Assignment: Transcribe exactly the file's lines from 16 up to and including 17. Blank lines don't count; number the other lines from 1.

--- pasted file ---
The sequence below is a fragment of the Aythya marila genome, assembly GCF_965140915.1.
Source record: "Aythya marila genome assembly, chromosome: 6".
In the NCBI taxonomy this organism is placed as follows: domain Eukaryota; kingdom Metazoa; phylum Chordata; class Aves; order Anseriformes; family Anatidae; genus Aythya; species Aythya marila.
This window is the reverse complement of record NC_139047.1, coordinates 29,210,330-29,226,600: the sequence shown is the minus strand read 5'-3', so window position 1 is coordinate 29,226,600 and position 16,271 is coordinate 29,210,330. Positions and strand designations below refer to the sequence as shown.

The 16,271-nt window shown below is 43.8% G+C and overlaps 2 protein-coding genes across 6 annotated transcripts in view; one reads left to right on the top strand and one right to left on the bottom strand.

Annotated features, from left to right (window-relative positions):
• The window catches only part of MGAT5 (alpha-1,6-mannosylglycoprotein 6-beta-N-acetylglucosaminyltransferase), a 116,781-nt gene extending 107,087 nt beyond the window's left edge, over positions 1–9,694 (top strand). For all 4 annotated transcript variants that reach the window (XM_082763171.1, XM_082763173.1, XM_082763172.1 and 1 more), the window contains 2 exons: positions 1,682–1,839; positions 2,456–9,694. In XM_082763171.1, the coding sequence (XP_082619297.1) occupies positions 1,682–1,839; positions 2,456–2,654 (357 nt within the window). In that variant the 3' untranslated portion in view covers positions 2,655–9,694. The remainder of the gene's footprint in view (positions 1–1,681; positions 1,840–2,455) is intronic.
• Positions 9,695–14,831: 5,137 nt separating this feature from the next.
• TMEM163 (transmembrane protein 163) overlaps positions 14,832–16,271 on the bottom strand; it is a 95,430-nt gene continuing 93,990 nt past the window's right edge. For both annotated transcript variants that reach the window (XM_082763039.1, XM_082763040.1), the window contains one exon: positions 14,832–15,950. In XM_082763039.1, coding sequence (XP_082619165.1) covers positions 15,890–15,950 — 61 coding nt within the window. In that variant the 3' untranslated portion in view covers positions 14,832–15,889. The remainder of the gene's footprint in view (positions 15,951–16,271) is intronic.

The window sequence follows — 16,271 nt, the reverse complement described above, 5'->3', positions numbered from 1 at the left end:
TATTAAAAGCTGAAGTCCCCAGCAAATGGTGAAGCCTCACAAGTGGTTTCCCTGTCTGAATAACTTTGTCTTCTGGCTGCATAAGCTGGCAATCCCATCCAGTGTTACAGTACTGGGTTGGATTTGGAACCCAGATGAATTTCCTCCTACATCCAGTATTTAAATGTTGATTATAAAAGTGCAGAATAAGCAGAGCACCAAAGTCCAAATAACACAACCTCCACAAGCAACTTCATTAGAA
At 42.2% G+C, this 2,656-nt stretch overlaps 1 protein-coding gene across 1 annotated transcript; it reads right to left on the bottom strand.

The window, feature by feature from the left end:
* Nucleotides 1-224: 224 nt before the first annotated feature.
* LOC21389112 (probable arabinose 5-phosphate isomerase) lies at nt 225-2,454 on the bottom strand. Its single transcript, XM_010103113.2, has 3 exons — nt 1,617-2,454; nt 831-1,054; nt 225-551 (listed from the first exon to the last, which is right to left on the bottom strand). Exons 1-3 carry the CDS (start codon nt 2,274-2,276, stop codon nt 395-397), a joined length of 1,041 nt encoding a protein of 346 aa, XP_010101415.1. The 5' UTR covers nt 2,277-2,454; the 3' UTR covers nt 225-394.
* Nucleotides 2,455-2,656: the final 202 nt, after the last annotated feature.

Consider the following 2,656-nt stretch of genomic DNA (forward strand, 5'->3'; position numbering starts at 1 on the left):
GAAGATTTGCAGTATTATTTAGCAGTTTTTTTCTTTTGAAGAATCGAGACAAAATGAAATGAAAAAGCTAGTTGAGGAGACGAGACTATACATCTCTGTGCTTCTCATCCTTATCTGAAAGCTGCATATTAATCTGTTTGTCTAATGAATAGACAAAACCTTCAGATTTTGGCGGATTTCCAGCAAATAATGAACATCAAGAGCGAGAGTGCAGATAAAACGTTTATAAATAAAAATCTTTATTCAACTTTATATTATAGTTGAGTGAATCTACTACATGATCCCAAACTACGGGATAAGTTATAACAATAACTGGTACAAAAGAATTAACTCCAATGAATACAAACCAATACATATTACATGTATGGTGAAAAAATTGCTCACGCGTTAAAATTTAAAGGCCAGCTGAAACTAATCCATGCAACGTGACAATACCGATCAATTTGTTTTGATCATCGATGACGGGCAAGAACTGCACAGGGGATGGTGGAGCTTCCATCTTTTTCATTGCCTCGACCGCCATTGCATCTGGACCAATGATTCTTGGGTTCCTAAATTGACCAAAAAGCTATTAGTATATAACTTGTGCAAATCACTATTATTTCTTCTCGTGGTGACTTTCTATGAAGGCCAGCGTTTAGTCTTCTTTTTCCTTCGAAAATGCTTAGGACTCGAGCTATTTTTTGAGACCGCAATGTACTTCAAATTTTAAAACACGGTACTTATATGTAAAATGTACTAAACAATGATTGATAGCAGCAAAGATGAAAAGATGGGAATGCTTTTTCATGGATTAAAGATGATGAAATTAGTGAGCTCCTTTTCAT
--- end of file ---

* Nucleotides 2,455-2,656: the final 202 nt, after the last annotated feature.

Consider the following 2,656-nt stretch of genomic DNA (forward strand, 5'->3'; position numbering starts at 1 on the left):